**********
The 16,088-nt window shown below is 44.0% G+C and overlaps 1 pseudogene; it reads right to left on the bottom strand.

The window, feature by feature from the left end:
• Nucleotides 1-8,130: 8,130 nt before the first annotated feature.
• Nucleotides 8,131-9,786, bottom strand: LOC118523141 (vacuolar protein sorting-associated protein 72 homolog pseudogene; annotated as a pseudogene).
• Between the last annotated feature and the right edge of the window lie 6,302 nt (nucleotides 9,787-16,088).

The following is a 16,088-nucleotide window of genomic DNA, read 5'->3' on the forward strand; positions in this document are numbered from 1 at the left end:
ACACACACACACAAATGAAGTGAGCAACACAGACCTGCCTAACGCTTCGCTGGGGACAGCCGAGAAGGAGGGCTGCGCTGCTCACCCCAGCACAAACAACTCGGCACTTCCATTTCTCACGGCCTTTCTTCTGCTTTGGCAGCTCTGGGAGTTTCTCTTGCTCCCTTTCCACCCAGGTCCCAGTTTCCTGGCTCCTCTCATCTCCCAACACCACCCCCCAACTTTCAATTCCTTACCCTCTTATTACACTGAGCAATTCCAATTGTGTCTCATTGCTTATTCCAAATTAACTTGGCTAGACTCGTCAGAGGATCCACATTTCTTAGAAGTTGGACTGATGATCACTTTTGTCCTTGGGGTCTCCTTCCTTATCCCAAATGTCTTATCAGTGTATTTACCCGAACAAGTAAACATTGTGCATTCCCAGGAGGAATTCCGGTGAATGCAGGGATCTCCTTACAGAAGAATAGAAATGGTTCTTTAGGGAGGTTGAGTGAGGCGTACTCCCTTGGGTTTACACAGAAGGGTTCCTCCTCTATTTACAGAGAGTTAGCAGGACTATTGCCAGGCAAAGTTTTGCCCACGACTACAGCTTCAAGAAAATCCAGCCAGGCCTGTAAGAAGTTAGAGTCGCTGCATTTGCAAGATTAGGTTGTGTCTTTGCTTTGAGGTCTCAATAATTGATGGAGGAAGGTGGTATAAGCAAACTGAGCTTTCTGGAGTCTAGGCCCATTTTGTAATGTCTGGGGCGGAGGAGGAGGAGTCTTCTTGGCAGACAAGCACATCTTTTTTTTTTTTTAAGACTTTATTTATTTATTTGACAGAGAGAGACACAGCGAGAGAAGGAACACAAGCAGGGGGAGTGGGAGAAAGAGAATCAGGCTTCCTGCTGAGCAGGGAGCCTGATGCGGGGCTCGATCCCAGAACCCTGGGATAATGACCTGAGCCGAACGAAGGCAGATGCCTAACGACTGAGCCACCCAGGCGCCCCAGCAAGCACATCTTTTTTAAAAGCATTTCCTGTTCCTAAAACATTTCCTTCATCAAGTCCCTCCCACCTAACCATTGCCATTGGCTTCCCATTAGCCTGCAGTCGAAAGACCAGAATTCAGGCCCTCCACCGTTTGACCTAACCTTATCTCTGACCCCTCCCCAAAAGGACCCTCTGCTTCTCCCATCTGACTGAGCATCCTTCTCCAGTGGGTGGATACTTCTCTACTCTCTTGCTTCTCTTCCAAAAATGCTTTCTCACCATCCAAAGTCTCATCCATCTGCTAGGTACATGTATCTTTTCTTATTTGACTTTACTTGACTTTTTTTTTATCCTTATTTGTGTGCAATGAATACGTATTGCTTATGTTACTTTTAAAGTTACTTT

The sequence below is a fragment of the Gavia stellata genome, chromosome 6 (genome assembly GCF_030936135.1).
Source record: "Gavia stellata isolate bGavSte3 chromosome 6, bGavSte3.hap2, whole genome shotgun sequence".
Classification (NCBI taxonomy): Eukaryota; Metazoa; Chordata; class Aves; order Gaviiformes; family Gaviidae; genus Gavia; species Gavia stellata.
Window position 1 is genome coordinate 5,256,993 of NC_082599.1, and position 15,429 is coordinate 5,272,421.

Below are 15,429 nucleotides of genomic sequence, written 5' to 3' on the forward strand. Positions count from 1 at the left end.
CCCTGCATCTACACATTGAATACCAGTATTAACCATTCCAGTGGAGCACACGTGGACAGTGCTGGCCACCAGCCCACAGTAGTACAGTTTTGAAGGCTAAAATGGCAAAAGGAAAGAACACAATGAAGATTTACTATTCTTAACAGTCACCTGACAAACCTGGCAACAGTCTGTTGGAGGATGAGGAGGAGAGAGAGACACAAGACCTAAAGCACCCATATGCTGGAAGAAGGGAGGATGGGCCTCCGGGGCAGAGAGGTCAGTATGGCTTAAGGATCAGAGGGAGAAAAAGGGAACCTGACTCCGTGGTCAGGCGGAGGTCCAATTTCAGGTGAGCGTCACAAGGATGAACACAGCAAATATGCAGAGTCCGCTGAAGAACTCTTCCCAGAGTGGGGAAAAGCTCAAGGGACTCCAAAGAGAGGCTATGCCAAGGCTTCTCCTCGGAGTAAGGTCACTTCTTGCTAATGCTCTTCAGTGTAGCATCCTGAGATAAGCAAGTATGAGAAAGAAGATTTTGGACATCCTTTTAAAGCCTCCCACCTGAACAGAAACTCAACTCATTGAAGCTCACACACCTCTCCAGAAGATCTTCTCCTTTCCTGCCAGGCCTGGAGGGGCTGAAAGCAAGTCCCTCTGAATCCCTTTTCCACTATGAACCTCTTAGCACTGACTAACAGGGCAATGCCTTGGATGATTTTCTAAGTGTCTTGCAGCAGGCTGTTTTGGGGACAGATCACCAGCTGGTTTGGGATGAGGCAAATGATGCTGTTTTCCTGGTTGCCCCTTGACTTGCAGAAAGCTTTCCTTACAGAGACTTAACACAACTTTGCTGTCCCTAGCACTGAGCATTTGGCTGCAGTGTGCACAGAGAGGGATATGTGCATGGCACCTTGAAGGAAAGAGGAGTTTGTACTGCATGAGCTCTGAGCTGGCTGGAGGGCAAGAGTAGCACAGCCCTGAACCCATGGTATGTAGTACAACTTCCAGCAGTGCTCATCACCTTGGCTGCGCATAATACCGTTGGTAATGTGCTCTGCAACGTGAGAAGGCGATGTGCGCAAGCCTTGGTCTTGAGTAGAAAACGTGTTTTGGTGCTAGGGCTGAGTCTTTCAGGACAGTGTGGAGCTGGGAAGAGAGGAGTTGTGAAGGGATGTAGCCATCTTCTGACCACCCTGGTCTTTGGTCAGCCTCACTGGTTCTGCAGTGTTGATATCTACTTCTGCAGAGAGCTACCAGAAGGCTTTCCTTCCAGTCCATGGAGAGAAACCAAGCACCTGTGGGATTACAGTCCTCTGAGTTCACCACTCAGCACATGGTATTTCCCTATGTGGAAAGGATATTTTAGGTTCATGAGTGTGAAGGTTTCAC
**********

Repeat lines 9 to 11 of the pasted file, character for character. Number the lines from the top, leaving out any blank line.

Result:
Source record: "Gavia stellata isolate bGavSte3 chromosome 6, bGavSte3.hap2, whole genome shotgun sequence".
Classification (NCBI taxonomy): Eukaryota; Metazoa; Chordata; class Aves; order Gaviiformes; family Gaviidae; genus Gavia; species Gavia stellata.
Window position 1 is genome coordinate 5,256,993 of NC_082599.1, and position 15,429 is coordinate 5,272,421.